Brother Emery C. Mollenhauer, F.S.C., at La Salle University in 2002.

Christian Brother Emery C. Mollenhauer, whose administrative and academic duties at La Salle University spanned more than a half-century including his tenure as the university’s first provost, died March 14. He was 94.

Mollenhauer arrived at La Salle in 1960. Over the 52 years that followed, he was at the forefront of many pivotal moments in the university’s history — growing La Salle’s enrollment, its campus footprint, and its regional and national reputation.

He expanded La Salle’s enrollment as dean of its evening division, helping students in the full-time workforce along their paths toward a college education. In this role, Mollenhauer admitted La Salle’s first female students. Two years later, in 1970, the college admitted its first class of female undergraduate day students.


Mollenhauer became La Salle’s first provost upon its introduction of that role in 1977. He helped La Salle receive university status from the Commonwealth of Pennsylvania in 1984.

One of three children, he was born Charles Joseph Mollenhauer. The Southwest Philadelphia native attended West Catholic High School, where he was so impressed by the Brothers of the Christian Schools that he responded to the call to be a religious brother.

He later earned a bachelor of arts degree in English from the Catholic University of America and his master of arts and doctorate from the University of Pittsburgh.

“That was his whole life — being a Christian Brother — and it meant everything to him,” said Mollenhauer’s nephew Mitch Yanak, a 1983 La Salle alumnus whose sister Joanne Baillie, class of 1973, was among the first women to graduate from La Salle.

published author, Mollenhauer developed a classroom reputation as an educator who expected the best from his students and those around him. That included Yanak.

“He reviewed one of my English papers and it came back lit up like a Christmas tree,” Yanak said. “It taught me that I couldn’t be satisfied with my work. I wasn’t allowed to settle for anything less than my best. If it wasn’t for my uncle, I never would have finished my education.”

Brother Richard Kestler, a longtime friend of Mollenhauer’s and a fellow Christian Brother on La Salle’s campus, said, “Emery took great pride in Connelly Library. He told me often it was his desire to match Connelly Library’s outside to the peaks and design of College Hall. The architect for the project had a boxy design at first. Emery challenged that vision; obviously, he won.”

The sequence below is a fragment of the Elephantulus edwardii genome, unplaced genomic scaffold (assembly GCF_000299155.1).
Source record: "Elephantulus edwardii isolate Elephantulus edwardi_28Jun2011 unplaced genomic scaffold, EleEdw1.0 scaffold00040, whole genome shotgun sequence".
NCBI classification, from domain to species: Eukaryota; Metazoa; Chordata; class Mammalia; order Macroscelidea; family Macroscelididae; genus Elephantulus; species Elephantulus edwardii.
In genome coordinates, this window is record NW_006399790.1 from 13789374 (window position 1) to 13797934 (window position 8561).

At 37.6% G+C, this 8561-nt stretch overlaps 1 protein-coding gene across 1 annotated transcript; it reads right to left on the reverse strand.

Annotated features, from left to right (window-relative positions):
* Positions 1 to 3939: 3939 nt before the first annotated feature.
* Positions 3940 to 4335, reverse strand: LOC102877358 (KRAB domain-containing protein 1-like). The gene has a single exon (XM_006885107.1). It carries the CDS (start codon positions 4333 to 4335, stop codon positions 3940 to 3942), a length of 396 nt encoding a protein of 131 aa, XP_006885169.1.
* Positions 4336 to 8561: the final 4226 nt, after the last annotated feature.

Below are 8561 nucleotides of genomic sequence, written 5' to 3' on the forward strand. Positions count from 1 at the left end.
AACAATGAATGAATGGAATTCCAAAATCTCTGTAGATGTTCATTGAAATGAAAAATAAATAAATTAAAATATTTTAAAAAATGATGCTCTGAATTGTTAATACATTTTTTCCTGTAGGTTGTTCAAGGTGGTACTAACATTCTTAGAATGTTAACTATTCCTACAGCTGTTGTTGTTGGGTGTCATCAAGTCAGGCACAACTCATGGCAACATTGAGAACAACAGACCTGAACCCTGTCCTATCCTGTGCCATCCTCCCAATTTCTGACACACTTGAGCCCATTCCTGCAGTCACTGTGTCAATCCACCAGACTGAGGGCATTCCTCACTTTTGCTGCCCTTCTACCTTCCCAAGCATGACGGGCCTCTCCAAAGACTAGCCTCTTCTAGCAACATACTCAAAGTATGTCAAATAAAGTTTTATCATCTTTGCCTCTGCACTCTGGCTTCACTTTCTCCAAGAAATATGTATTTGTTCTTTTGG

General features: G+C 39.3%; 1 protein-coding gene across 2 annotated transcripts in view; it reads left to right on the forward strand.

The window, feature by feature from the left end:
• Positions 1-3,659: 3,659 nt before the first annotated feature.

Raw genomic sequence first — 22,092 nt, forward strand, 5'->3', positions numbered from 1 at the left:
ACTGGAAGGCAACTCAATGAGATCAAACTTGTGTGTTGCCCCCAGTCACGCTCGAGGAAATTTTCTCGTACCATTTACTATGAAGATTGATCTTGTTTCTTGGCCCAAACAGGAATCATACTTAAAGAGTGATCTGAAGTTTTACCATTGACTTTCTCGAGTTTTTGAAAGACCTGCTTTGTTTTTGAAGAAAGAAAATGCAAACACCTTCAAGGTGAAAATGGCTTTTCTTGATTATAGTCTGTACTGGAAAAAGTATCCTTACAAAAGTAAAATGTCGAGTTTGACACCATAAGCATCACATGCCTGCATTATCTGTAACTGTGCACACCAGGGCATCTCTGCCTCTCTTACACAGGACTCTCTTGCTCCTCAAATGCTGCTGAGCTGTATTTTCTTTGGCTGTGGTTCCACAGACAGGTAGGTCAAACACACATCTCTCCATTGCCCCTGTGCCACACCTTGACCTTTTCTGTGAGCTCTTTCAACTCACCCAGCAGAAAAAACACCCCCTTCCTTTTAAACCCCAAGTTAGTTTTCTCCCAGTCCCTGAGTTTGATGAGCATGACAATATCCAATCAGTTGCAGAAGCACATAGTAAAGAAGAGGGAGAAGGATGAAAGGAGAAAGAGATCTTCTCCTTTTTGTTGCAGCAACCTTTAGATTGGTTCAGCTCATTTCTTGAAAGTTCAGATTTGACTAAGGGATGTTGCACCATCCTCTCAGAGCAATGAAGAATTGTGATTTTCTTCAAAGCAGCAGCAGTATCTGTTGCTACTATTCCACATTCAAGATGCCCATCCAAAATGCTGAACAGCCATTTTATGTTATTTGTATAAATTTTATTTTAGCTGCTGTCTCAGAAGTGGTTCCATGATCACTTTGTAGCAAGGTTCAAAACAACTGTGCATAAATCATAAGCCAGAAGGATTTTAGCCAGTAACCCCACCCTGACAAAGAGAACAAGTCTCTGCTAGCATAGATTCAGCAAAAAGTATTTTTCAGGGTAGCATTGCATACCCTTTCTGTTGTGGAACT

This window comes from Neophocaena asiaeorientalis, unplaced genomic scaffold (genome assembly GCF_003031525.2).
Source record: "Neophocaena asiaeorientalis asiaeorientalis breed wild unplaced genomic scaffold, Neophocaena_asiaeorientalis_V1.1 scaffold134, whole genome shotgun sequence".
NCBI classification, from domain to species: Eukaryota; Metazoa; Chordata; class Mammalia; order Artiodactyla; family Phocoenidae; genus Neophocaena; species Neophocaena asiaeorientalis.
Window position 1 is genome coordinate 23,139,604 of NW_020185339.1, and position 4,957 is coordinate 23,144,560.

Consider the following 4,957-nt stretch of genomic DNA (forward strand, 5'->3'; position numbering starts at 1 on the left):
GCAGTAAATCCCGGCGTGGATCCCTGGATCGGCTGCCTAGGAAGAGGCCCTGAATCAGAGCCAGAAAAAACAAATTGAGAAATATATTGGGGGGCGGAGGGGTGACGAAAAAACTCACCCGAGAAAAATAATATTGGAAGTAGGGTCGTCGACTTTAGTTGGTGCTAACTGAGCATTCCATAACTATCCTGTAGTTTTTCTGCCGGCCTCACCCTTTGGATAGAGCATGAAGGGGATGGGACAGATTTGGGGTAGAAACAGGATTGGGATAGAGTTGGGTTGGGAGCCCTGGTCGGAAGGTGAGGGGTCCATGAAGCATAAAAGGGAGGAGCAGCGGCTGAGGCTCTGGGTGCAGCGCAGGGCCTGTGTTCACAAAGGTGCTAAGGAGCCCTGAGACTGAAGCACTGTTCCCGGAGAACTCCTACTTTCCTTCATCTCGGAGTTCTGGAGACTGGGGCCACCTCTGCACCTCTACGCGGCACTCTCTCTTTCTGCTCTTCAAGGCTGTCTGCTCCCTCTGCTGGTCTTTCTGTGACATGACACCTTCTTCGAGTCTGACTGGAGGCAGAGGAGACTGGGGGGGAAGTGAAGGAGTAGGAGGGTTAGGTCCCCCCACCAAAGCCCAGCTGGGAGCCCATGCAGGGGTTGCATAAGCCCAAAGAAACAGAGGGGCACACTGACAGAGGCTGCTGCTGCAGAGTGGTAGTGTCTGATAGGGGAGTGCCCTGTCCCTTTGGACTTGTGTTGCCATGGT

Mollenhauer acted in an undramatic way and maintained a meticulous, attentive nature on campus. Friends and colleagues recall him reaching into his shirt pocket to retrieve a small notebook or loose paper on which to jot notes. They captured everything from complements of faculty and colleagues to areas of campus that needed improvement or attention.

Mollenhauer in his La Salle career also acted as academic vice president. He resigned his administrative duties in 1990 to return to full-time tenure status in the Department of English, where he served until 2012.

In retirement, he maintained residence and active ministry at La Salle. At the time of his passing, his was believed to be the longest active tenure of any Christian Brother on La Salle’s campus.

Upon retirement as provost, La Salle Faculty Senate endowed a commencement award bearing his name. The award is given to the graduating senior who most exemplifies Lasallian values.

“Emery was the first Brother I really knew at La Salle, and my friendship with him these past 10 years taught me what association means better than any explanation. He was thoughtful, modest, funny, independent, and generous with his time,” said Elizabeth Langemak, associate professor of English. “I don’t know if he would have thought of himself as a mentor to me, but he was. He treated me as his peer long before I could have been, he was the sort of person who could advise me without ever giving me direct advice, and if he heard me saying now that he was a great guy who made a meaningful impression on me as a teacher and colleague, he would absolutely deflect the compliment.”

Mollenhauer possessed a profound love of walking — whether on La Salle’s picturesque campus or at the New Jersey shore. Upon his regular visits to the latter, it was not uncommon for him to walk the length of Ocean City’s beach twice daily during the summer months. His passion for walking extended to Northwest Philadelphia, too. He grew to know La Salle’s students and La Salle Public Safety staff because of his visibility on campus.

Mollenhauer is survived by his sister Joan, as well as many nieces and nephews. He was preceded in death by his sister Marian and his parents, Charles and Mary.

The funeral Mass was celebrated Friday, March 19 in the De La Salle Chapel at La Salle University for family and Christian Brothers due to COVID-19 restrictions on indoor capacity.